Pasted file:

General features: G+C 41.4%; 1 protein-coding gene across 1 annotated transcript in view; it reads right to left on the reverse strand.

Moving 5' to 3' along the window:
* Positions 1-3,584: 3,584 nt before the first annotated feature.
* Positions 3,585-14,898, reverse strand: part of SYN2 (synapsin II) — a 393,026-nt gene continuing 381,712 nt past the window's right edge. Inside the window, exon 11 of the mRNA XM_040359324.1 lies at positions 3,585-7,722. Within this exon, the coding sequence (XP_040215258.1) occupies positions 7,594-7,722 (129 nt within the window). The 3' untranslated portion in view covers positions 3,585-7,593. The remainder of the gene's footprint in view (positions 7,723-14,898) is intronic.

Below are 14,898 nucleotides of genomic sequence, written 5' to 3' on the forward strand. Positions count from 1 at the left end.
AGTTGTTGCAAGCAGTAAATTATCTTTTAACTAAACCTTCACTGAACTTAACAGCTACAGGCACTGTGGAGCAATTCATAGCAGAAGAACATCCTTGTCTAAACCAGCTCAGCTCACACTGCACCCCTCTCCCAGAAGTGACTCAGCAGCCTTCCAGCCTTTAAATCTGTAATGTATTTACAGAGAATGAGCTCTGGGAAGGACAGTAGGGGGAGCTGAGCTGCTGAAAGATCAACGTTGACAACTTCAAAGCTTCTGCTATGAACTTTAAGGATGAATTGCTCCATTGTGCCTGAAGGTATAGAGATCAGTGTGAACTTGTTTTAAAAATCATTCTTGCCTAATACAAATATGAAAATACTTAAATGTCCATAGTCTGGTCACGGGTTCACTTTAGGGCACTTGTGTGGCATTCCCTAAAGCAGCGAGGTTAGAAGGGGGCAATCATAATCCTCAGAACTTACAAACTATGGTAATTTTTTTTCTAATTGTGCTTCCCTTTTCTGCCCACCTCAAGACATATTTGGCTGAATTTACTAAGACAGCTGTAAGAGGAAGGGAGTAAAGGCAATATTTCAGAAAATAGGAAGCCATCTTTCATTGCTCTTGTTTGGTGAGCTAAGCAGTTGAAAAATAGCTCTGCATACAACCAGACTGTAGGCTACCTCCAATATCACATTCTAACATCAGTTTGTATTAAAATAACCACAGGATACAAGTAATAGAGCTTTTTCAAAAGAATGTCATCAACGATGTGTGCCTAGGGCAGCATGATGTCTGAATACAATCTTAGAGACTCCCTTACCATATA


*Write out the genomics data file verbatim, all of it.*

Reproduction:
General features: G+C 41.4%; 1 protein-coding gene across 1 annotated transcript in view; it reads right to left on the reverse strand.

Moving 5' to 3' along the window:
* Positions 1-3,584: 3,584 nt before the first annotated feature.
* Positions 3,585-14,898, reverse strand: part of SYN2 (synapsin II) — a 393,026-nt gene continuing 381,712 nt past the window's right edge. Inside the window, exon 11 of the mRNA XM_040359324.1 lies at positions 3,585-7,722. Within this exon, the coding sequence (XP_040215258.1) occupies positions 7,594-7,722 (129 nt within the window). The 3' untranslated portion in view covers positions 3,585-7,593. The remainder of the gene's footprint in view (positions 7,723-14,898) is intronic.

Below are 14,898 nucleotides of genomic sequence, written 5' to 3' on the forward strand. Positions count from 1 at the left end.
AGTTGTTGCAAGCAGTAAATTATCTTTTAACTAAACCTTCACTGAACTTAACAGCTACAGGCACTGTGGAGCAATTCATAGCAGAAGAACATCCTTGTCTAAACCAGCTCAGCTCACACTGCACCCCTCTCCCAGAAGTGACTCAGCAGCCTTCCAGCCTTTAAATCTGTAATGTATTTACAGAGAATGAGCTCTGGGAAGGACAGTAGGGGGAGCTGAGCTGCTGAAAGATCAACGTTGACAACTTCAAAGCTTCTGCTATGAACTTTAAGGATGAATTGCTCCATTGTGCCTGAAGGTATAGAGATCAGTGTGAACTTGTTTTAAAAATCATTCTTGCCTAATACAAATATGAAAATACTTAAATGTCCATAGTCTGGTCACGGGTTCACTTTAGGGCACTTGTGTGGCATTCCCTAAAGCAGCGAGGTTAGAAGGGGGCAATCATAATCCTCAGAACTTACAAACTATGGTAATTTTTTTTCTAATTGTGCTTCCCTTTTCTGCCCACCTCAAGACATATTTGGCTGAATTTACTAAGACAGCTGTAAGAGGAAGGGAGTAAAGGCAATATTTCAGAAAATAGGAAGCCATCTTTCATTGCTCTTGTTTGGTGAGCTAAGCAGTTGAAAAATAGCTCTGCATACAACCAGACTGTAGGCTACCTCCAATATCACATTCTAACATCAGTTTGTATTAAAATAACCACAGGATACAAGTAATAGAGCTTTTTCAAAAGAATGTCATCAACGATGTGTGCCTAGGGCAGCATGATGTCTGAATACAATCTTAGAGACTCCCTTACCATATA